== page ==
[dropcap]I[/dropcap]n our second bedroom is a bookshelf with quite a nice collection of books. The problem is: I haven’t read them all. One of those unread or partially read books is The E-Myth by Michael Gerber. I bought that book decades ago, opened it, read a few pages and put it back on the shelf. It just didn’t resonate with me. Maybe I was too young to get the message, or maybe I was just too darn dumb to pay attention. I never got rid of it however.
A few months ago my wife, Andrea, and I met Michael Gerber’s wife Luz Delia. She understands The E-Myth very well, so well in fact that it took her about 90 seconds to explain the nittty-gritty of it and how it definitely related to my practice. She gave us a gift: a new book entitled, The E-Myth Chiropractor. That book also sat around, but not for very long.
[dropcap]C[/dropcap]hristmas in Cusco: My wife, Andrea, and I flew to Lima, Peru on Christmas Eve and then on to Cusco on our way to hike the Salkantay Trail to Machu Picchu. On the flight to Lima I leafed through LAN’s inflight magazine and saw plenty of ads catering to the dental tourist. Can they beat the heck out of US fees on implants and implant restorations should the patient elect to fly south? You bet.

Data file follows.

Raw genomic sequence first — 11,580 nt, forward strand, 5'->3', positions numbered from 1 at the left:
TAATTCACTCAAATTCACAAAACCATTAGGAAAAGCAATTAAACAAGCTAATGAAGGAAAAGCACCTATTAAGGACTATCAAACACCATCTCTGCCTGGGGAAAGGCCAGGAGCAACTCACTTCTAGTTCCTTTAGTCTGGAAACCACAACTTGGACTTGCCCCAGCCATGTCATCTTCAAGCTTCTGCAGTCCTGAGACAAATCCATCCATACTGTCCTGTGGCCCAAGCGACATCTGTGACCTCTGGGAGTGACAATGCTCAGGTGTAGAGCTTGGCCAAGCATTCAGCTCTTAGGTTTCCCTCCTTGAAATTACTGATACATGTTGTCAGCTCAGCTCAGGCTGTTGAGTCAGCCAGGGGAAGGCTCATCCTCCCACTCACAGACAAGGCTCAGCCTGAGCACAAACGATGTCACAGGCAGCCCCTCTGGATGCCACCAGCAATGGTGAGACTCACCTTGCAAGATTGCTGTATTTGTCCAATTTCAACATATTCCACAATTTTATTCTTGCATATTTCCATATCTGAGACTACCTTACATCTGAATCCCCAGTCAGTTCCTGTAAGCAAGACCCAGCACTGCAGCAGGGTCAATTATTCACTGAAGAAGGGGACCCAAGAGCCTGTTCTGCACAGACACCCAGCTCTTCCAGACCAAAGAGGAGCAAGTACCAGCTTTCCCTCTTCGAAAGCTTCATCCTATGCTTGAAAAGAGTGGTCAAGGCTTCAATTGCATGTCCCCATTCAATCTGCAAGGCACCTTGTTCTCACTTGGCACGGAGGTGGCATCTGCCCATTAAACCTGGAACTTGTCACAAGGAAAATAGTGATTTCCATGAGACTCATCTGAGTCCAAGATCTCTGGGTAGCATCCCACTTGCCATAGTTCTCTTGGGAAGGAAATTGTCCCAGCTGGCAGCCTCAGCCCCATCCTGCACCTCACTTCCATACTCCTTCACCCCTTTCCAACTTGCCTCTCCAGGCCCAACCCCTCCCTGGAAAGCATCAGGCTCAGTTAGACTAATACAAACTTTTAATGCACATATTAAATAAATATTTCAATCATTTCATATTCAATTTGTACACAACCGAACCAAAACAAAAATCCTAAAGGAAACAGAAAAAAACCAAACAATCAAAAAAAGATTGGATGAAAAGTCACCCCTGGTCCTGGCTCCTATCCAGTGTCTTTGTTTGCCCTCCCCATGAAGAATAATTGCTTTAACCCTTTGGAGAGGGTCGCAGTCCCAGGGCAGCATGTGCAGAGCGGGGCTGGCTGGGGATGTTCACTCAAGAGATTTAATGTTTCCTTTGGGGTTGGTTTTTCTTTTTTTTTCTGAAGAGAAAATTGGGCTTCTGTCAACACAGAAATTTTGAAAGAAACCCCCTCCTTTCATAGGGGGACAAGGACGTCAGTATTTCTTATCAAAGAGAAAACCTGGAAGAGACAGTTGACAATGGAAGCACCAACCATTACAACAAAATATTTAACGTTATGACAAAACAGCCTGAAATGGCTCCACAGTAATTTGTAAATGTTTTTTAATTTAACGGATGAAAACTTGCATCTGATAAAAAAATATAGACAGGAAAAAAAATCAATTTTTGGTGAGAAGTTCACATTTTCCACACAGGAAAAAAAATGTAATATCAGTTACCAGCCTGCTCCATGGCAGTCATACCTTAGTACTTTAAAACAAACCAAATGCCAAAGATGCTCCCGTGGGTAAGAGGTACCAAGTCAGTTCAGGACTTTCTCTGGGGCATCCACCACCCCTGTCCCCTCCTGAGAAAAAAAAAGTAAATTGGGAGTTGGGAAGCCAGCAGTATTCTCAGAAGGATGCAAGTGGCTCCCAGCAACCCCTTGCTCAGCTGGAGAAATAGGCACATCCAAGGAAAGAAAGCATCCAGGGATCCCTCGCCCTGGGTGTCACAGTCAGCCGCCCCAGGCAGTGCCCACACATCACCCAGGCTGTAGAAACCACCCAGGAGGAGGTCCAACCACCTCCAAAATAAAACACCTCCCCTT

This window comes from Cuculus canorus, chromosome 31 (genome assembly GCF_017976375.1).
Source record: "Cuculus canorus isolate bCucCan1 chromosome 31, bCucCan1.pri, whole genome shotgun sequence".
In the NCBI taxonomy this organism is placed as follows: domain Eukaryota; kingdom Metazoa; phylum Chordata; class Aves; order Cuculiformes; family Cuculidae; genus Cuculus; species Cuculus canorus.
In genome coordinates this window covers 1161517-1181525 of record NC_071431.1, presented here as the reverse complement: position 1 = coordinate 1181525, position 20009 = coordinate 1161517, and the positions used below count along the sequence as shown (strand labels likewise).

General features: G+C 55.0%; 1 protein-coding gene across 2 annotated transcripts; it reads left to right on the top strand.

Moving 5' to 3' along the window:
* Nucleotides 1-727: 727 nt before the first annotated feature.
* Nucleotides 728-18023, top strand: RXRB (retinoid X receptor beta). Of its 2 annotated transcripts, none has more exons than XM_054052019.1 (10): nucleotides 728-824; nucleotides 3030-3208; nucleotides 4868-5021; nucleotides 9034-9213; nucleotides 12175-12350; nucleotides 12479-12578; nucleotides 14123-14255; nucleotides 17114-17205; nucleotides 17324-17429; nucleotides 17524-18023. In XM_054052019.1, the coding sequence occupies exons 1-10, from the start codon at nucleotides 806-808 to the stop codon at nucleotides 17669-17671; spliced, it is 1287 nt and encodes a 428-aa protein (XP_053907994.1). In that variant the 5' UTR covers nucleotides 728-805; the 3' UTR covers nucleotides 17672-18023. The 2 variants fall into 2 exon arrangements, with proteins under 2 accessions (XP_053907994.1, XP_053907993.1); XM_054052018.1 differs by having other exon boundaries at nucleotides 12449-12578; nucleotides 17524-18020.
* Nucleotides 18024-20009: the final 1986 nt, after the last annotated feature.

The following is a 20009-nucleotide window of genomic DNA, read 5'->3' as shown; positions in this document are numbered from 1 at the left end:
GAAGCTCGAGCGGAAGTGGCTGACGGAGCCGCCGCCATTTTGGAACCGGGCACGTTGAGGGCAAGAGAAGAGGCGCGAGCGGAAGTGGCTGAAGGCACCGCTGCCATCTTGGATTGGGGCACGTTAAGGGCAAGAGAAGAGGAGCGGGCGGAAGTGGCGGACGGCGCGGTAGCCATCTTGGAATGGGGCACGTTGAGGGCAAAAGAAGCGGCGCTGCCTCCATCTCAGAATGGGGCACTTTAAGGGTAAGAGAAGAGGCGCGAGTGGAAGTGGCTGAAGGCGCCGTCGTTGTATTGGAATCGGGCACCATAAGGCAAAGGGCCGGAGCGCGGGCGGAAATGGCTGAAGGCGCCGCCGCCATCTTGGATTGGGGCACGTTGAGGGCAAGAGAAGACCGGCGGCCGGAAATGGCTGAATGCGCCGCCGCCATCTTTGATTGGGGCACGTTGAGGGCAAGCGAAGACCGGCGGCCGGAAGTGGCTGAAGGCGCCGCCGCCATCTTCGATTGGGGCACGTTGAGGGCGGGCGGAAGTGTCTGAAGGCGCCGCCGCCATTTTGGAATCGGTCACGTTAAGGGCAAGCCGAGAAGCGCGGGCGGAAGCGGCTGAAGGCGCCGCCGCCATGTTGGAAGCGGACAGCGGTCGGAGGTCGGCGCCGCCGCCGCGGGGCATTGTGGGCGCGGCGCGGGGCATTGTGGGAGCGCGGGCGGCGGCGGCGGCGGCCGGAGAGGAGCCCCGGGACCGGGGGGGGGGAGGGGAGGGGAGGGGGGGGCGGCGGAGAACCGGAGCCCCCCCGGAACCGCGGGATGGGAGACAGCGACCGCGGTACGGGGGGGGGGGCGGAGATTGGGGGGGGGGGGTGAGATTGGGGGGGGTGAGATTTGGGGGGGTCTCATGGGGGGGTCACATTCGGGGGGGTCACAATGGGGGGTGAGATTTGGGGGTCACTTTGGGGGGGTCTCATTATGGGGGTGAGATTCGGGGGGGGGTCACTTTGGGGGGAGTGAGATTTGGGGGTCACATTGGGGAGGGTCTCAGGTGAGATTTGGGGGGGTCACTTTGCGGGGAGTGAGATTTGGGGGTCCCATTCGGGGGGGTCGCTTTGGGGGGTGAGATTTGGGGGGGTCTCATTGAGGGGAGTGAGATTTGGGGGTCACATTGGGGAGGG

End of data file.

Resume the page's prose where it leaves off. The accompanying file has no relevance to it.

A single titanium implant can be placed for under $500 and the implant restoration placed for about the same fee. So, single implant and restoration for less than $1,000. It appears that the “all on four” approach to the full arch implant restoration has not caught on in this part of the world just yet. I saw ads for 12 implants and crowns per arch.
Are they providing the precision of excellent 3D conebeam guided implant placement? At those discounted fees, I doubt it. This past weekend, I attended a course on the latest in 3D imaging and how that technology relates to implant placement. I asked one of the presenters, Dr. Jay Reznick, a Los Angeles oral surgeon, if he had seen any of the implant cases done at low cost South American clinics. He said he had. While not all such cases are poor quality, those done at bargain basement fees would hardly qualify as a temporary in the States: Final implant restorations done with thin aluminum shell crowns, chairside fabricated acrylic, etc. And the implants themselves were of low quality and none were from reputable manufacturers. The lesson as always is, read the fine print and beware of unbelievable bargains.